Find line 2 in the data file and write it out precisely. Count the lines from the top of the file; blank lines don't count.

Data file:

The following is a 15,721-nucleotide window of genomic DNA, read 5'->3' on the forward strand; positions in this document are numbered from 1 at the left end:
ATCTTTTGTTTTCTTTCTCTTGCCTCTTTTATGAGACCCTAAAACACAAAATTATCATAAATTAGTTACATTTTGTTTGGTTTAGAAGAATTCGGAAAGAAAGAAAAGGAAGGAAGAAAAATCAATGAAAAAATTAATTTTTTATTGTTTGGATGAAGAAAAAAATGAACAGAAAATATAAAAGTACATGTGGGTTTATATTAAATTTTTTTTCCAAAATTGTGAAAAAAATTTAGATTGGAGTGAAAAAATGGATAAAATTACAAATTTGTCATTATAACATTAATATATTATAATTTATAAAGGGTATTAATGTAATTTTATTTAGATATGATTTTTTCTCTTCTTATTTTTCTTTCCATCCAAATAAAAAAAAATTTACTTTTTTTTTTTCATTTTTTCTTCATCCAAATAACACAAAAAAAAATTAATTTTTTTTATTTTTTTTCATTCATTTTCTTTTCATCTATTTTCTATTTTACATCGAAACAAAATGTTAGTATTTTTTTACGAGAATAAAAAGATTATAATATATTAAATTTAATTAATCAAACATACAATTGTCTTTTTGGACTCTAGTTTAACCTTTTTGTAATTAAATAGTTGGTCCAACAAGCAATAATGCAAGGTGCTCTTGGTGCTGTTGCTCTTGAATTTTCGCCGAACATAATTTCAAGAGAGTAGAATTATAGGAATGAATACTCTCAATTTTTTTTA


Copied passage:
ATCTTTTGTTTTCTTTCTCTTGCCTCTTTTATGAGACCCTAAAACACAAAATTATCATAAATTAGTTACATTTTGTTTGGTTTAGAAGAATTCGGAAAGAAAGAAAAGGAAGGAAGAAAAATCAATGAAAAAATTAATTTTTTATTGTTTGGATGAAGAAAAAAATGAACAGAAAATATAAAAGTACATGTGGGTTTATATTAAATTTTTTTTCCAAAATTGTGAAAAAAATTTAGATTGGAGTGAAAAAATGGATAAAATTACAAATTTGTCATTATAACATTAATATATTATAATTTATAAAGGGTATTAATGTAATTTTATTTAGATATGATTTTTTCTCTTCTTATTTTTCTTTCCATCCAAATAAAAAAAAATTTACTTTTTTTTTTTCATTTTTTCTTCATCCAAATAACACAAAAAAAAATTAATTTTTTTTATTTTTTTTCATTCATTTTCTTTTCATCTATTTTCTATTTTACATCGAAACAAAATGTTAGTATTTTTTTACGAGAATAAAAAGATTATAATATATTAAATTTAATTAATCAAACATACAATTGTCTTTTTGGACTCTAGTTTAACCTTTTTGTAATTAAATAGTTGGTCCAACAAGCAATAATGCAAGGTGCTCTTGGTGCTGTTGCTCTTGAATTTTCGCCGAACATAATTTCAAGAGAGTAGAATTATAGGAATGAATACTCTCAATTTTTTTTA